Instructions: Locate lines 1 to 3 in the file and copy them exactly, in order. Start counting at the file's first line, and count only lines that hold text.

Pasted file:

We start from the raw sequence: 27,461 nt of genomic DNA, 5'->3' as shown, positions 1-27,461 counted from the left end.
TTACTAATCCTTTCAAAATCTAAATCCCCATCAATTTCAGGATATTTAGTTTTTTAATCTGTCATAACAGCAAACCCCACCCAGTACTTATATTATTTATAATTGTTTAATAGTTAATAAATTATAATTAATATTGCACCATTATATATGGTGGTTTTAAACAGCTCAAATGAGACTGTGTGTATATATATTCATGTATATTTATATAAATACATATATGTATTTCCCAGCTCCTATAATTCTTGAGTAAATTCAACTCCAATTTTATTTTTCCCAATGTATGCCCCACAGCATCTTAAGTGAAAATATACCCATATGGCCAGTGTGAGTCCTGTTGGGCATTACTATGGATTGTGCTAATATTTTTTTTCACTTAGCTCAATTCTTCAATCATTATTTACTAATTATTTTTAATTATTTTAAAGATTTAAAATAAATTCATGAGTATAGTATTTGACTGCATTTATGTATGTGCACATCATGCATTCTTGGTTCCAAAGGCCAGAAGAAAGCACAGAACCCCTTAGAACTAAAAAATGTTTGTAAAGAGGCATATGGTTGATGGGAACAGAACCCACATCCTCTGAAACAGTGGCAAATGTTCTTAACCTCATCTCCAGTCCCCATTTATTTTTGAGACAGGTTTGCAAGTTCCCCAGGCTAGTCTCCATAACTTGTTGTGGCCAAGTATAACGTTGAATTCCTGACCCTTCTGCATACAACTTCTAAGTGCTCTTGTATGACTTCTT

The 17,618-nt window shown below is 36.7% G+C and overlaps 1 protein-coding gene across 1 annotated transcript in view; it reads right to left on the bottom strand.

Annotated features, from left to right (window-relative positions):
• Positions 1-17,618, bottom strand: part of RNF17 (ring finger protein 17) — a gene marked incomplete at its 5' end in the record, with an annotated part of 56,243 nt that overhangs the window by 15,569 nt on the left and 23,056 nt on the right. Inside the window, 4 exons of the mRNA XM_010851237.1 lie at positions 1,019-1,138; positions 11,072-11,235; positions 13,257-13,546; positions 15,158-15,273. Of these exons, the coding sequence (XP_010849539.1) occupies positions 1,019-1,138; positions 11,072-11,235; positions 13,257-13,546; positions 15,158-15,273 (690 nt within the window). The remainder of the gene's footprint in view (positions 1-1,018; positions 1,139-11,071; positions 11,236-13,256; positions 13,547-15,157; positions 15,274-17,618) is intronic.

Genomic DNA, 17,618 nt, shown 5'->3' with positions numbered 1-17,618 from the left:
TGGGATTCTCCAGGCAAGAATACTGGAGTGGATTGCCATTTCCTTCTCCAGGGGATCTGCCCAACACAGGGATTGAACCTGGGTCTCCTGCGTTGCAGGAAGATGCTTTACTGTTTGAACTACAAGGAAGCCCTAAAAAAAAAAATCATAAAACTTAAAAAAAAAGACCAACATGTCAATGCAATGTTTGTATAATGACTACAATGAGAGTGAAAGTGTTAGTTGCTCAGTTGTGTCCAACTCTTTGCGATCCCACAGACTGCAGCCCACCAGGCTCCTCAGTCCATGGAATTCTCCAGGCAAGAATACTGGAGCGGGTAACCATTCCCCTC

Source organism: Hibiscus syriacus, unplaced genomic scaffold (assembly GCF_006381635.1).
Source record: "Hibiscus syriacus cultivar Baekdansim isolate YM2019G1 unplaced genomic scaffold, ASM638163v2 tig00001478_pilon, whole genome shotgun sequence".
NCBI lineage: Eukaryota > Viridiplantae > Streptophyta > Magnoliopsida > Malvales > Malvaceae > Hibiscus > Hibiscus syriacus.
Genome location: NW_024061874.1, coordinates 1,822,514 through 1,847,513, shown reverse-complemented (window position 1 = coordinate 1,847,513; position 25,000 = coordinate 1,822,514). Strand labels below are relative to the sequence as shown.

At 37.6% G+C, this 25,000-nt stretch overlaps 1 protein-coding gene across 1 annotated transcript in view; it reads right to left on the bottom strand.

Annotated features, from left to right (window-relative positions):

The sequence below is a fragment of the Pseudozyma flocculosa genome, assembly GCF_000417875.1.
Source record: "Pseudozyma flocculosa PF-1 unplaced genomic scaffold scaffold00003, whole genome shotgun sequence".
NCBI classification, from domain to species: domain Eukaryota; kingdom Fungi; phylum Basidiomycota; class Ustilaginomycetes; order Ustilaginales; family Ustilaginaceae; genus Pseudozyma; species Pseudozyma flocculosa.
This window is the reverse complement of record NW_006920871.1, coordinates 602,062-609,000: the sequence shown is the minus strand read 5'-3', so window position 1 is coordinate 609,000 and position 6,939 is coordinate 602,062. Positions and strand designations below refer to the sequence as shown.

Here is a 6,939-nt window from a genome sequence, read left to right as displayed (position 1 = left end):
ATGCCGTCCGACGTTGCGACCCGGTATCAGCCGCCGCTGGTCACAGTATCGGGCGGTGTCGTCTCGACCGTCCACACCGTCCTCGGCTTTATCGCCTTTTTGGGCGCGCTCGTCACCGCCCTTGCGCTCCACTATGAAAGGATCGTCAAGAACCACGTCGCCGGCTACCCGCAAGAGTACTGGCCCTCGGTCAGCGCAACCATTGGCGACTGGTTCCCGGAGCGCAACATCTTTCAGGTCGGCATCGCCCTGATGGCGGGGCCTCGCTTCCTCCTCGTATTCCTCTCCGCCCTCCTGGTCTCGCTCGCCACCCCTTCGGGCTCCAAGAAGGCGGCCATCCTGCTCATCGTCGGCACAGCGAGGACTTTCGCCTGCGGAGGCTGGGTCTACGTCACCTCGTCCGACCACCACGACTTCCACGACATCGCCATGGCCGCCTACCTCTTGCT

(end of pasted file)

We start from the raw sequence: 27,461 nt of genomic DNA, 5'->3' as shown, positions 1-27,461 counted from the left end.
TTACTAATCCTTTCAAAATCTAAATCCCCATCAATTTCAGGATATTTAGTTTTTTAATCTGTCATAACAGCAAACCCCACCCAGTACTTATATTATTTATAATTGTTTAATAGTTAATAAATTATAATTAATATTGCACCATTATATATGGTGGTTTTAAACAGCTCAAATGAGACTGTGTGTATATATATTCATGTATATTTATATAAATACATATATGTATTTCCCAGCTCCTATAATTCTTGAGTAAATTCAACTCCAATTTTATTTTTCCCAATGTATGCCCCACAGCATCTTAAGTGAAAATATACCCATATGGCCAGTGTGAGTCCTGTTGGGCATTACTATGGATTGTGCTAATATTTTTTTTCACTTAGCTCAATTCTTCAATCATTATTTACTAATTATTTTTAATTATTTTAAAGATTTAAAATAAATTCATGAGTATAGTATTTGACTGCATTTATGTATGTGCACATCATGCATTCTTGGTTCCAAAGGCCAGAAGAAAGCACAGAACCCCTTAGAACTAAAAAATGTTTGTAAAGAGGCATATGGTTGATGGGAACAGAACCCACATCCTCTGAAACAGTGGCAAATGTTCTTAACCTCATCTCCAGTCCCCATTTATTTTTGAGACAGGTTTGCAAGTTCCCCAGGCTAGTCTCCATAACTTGTTGTGGCCAAGTATAACGTTGAATTCCTGACCCTTCTGCATACAACTTCTAAGTGCTCTTGTATGACTTCTT

The 17,618-nt window shown below is 36.7% G+C and overlaps 1 protein-coding gene across 1 annotated transcript in view; it reads right to left on the bottom strand.